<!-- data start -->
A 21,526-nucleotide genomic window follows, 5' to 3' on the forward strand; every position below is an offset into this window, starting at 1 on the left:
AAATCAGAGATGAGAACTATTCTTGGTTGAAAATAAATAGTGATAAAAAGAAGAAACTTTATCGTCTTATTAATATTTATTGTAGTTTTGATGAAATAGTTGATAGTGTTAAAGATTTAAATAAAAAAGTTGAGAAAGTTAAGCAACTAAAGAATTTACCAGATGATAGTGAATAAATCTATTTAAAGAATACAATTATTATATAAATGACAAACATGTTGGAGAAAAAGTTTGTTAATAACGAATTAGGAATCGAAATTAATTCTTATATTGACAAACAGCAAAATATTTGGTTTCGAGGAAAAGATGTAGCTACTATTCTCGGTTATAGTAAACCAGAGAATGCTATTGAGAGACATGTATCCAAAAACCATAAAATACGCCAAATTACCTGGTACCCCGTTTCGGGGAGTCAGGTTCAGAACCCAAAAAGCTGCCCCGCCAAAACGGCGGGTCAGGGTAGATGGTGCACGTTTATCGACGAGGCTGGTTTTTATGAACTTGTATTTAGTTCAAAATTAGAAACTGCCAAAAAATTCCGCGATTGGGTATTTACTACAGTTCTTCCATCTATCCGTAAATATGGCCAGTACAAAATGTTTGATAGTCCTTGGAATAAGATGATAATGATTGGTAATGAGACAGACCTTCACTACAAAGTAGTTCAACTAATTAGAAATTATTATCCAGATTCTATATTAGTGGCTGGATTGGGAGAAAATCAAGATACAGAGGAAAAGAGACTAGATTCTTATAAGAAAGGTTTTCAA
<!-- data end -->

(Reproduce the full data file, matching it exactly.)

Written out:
A 21,526-nucleotide genomic window follows, 5' to 3' on the forward strand; every position below is an offset into this window, starting at 1 on the left:
AAATCAGAGATGAGAACTATTCTTGGTTGAAAATAAATAGTGATAAAAAGAAGAAACTTTATCGTCTTATTAATATTTATTGTAGTTTTGATGAAATAGTTGATAGTGTTAAAGATTTAAATAAAAAAGTTGAGAAAGTTAAGCAACTAAAGAATTTACCAGATGATAGTGAATAAATCTATTTAAAGAATACAATTATTATATAAATGACAAACATGTTGGAGAAAAAGTTTGTTAATAACGAATTAGGAATCGAAATTAATTCTTATATTGACAAACAGCAAAATATTTGGTTTCGAGGAAAAGATGTAGCTACTATTCTCGGTTATAGTAAACCAGAGAATGCTATTGAGAGACATGTATCCAAAAACCATAAAATACGCCAAATTACCTGGTACCCCGTTTCGGGGAGTCAGGTTCAGAACCCAAAAAGCTGCCCCGCCAAAACGGCGGGTCAGGGTAGATGGTGCACGTTTATCGACGAGGCTGGTTTTTATGAACTTGTATTTAGTTCAAAATTAGAAACTGCCAAAAAATTCCGCGATTGGGTATTTACTACAGTTCTTCCATCTATCCGTAAATATGGCCAGTACAAAATGTTTGATAGTCCTTGGAATAAGATGATAATGATTGGTAATGAGACAGACCTTCACTACAAAGTAGTTCAACTAATTAGAAATTATTATCCAGATTCTATATTAGTGGCTGGATTGGGAGAAAATCAAGATACAGAGGAAAAGAGACTAGATTCTTATAAGAAAGGTTTTCAA